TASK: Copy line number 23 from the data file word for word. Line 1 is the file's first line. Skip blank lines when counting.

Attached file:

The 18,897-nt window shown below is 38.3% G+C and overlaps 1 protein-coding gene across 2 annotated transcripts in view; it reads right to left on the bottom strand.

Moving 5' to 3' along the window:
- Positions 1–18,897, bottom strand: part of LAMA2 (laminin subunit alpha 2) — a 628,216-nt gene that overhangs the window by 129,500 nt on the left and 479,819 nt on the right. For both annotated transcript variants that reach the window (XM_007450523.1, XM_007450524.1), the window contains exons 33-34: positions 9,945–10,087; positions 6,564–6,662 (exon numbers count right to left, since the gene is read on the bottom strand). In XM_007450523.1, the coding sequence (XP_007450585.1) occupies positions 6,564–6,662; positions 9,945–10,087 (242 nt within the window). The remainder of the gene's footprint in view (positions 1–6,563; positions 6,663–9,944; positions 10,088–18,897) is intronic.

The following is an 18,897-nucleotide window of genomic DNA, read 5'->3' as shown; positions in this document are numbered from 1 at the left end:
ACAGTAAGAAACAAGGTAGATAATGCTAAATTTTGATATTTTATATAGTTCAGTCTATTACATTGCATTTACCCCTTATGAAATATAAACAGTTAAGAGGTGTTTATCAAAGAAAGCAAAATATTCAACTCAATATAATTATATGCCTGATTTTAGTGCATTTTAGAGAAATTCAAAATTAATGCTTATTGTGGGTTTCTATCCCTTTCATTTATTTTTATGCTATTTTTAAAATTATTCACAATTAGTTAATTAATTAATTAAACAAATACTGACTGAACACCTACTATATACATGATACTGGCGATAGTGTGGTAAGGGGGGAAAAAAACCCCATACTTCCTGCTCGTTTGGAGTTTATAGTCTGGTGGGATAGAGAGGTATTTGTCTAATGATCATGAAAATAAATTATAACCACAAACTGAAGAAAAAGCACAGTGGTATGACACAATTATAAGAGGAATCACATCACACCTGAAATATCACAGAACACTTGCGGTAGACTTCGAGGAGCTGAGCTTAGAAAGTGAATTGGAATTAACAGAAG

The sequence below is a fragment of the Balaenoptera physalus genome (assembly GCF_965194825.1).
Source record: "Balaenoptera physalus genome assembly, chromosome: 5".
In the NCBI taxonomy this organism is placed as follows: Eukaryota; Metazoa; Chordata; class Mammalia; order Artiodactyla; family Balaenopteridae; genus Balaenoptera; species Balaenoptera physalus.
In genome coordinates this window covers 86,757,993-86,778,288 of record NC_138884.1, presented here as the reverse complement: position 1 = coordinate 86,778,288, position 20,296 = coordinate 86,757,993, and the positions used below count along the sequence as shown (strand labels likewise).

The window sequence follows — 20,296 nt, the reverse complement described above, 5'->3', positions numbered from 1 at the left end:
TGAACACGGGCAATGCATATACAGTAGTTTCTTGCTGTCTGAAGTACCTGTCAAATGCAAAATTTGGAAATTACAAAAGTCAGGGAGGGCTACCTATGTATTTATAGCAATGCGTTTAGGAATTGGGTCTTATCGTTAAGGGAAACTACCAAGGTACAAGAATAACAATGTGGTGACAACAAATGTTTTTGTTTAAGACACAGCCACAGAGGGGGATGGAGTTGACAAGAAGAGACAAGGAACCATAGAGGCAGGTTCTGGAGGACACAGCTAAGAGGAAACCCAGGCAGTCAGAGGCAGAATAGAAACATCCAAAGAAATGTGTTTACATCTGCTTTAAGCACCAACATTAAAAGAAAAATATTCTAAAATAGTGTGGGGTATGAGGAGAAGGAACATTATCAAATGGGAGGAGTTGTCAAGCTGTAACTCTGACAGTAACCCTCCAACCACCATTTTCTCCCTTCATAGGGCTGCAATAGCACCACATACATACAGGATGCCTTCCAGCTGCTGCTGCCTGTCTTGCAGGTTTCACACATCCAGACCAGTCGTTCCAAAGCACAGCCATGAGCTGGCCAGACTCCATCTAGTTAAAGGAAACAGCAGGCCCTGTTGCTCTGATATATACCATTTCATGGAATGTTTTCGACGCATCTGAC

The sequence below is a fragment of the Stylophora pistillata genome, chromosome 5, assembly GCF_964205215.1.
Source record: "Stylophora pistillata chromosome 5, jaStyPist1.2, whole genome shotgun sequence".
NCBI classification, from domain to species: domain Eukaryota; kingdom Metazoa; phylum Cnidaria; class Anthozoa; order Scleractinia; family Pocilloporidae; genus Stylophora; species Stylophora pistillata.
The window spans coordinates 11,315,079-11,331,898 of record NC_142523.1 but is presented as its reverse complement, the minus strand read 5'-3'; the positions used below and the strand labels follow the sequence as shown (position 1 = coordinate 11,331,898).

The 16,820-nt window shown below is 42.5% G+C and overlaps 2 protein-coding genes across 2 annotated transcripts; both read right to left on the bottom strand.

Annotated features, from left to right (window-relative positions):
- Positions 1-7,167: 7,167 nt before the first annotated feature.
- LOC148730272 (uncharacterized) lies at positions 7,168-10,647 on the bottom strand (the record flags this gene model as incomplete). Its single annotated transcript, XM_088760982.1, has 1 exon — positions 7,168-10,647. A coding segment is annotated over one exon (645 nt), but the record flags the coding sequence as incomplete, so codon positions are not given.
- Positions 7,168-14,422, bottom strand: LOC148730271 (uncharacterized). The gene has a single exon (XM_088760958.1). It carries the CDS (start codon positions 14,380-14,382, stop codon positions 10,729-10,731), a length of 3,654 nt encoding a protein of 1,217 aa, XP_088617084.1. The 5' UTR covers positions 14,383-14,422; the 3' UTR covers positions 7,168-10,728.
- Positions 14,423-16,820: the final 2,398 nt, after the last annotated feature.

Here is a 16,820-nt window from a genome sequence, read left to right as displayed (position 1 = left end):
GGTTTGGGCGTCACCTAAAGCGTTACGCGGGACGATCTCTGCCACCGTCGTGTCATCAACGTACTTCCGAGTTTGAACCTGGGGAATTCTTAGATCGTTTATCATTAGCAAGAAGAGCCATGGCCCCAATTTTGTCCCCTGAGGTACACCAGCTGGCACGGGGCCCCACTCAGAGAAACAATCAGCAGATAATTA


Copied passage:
GGTTTGGGCGTCACCTAAAGCGTTACGCGGGACGATCTCTGCCACCGTCGTGTCATCAACGTACTTCCGAGTTTGAACCTGGGGAATTCTTAGATCGTTTATCATTAGCAAGAAGAGCCATGGCCCCAATTTTGTCCCCTGAGGTACACCAGCTGGCACGGGGCCCCACTCAGAGAAACAATCAGCAGATAATTA